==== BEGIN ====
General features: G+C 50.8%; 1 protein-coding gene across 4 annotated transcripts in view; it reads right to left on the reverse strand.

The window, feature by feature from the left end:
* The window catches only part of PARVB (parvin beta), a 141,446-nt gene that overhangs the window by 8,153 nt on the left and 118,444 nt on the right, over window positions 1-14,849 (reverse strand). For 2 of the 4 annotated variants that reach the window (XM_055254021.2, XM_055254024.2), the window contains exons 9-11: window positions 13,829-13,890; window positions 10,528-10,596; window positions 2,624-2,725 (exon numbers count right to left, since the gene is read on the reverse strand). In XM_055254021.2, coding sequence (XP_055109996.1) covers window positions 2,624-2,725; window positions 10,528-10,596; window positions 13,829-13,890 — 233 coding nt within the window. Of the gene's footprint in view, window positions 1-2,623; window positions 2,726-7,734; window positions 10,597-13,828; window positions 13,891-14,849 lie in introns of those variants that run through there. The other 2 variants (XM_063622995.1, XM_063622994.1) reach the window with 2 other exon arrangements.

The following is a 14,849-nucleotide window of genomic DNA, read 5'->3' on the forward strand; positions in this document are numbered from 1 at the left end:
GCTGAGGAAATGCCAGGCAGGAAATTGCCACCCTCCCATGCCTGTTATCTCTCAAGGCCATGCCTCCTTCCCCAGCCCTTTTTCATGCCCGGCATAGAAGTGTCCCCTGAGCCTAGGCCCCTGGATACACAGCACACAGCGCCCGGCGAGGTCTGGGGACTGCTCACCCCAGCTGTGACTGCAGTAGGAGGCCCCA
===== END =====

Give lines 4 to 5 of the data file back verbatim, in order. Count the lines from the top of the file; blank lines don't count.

The following is a 14,849-nucleotide window of genomic DNA, read 5'->3' on the forward strand; positions in this document are numbered from 1 at the left end:
GCTGAGGAAATGCCAGGCAGGAAATTGCCACCCTCCCATGCCTGTTATCTCTCAAGGCCATGCCTCCTTCCCCAGCCCTTTTTCATGCCCGGCATAGAAGTGTCCCCTGAGCCTAGGCCCCTGGATACACAGCACACAGCGCCCGGCGAGGTCTGGGGACTGCTCACCCCAGCTGTGACTGCAGTAGGAGGCCCCA